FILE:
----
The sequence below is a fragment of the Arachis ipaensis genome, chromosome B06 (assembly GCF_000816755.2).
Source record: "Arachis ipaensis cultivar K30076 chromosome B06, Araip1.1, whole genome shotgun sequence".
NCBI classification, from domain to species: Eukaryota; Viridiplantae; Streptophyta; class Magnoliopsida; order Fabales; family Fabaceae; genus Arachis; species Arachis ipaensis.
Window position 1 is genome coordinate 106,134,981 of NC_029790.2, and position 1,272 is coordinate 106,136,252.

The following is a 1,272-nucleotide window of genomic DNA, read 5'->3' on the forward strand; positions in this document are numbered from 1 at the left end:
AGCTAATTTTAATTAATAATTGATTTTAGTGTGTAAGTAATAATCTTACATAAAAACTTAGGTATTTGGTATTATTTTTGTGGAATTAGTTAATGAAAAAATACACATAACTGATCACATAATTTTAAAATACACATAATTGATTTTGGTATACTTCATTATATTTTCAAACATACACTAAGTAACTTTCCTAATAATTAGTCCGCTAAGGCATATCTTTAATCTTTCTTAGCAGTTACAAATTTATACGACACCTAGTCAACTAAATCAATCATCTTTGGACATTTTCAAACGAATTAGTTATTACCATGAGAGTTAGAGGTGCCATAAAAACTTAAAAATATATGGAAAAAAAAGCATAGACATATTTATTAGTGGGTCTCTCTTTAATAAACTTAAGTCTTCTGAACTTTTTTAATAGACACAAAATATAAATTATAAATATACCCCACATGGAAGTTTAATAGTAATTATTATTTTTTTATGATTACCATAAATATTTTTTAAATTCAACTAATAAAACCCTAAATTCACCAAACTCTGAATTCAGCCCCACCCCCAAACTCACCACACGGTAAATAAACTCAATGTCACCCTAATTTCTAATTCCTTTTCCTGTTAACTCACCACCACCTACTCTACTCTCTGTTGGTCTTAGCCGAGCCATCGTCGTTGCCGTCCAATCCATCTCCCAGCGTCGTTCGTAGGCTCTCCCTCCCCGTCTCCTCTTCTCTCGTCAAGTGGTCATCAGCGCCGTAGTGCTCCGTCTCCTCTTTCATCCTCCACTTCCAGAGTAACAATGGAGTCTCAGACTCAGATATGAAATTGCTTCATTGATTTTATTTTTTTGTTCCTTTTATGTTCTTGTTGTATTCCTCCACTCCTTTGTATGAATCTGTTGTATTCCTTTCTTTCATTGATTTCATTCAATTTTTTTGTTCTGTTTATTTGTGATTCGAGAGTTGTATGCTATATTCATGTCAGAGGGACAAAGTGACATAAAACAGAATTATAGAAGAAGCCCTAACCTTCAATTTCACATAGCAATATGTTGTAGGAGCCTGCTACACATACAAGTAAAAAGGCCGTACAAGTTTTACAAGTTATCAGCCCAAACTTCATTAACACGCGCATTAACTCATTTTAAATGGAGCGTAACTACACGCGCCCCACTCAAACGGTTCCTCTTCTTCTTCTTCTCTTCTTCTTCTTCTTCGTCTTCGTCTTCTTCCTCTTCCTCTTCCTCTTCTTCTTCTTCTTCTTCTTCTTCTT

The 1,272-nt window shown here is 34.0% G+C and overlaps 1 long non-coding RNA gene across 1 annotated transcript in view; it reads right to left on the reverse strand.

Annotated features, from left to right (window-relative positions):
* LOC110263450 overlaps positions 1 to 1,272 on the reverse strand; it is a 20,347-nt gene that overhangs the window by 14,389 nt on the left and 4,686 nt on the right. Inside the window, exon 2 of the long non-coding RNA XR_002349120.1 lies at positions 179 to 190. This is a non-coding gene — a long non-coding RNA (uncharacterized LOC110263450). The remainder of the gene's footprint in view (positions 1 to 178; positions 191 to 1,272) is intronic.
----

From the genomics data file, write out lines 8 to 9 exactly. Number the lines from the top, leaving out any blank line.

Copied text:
Annotated features, from left to right (window-relative positions):
* LOC110263450 overlaps positions 1 to 1,272 on the reverse strand; it is a 20,347-nt gene that overhangs the window by 14,389 nt on the left and 4,686 nt on the right. Inside the window, exon 2 of the long non-coding RNA XR_002349120.1 lies at positions 179 to 190. This is a non-coding gene — a long non-coding RNA (uncharacterized LOC110263450). The remainder of the gene's footprint in view (positions 1 to 178; positions 191 to 1,272) is intronic.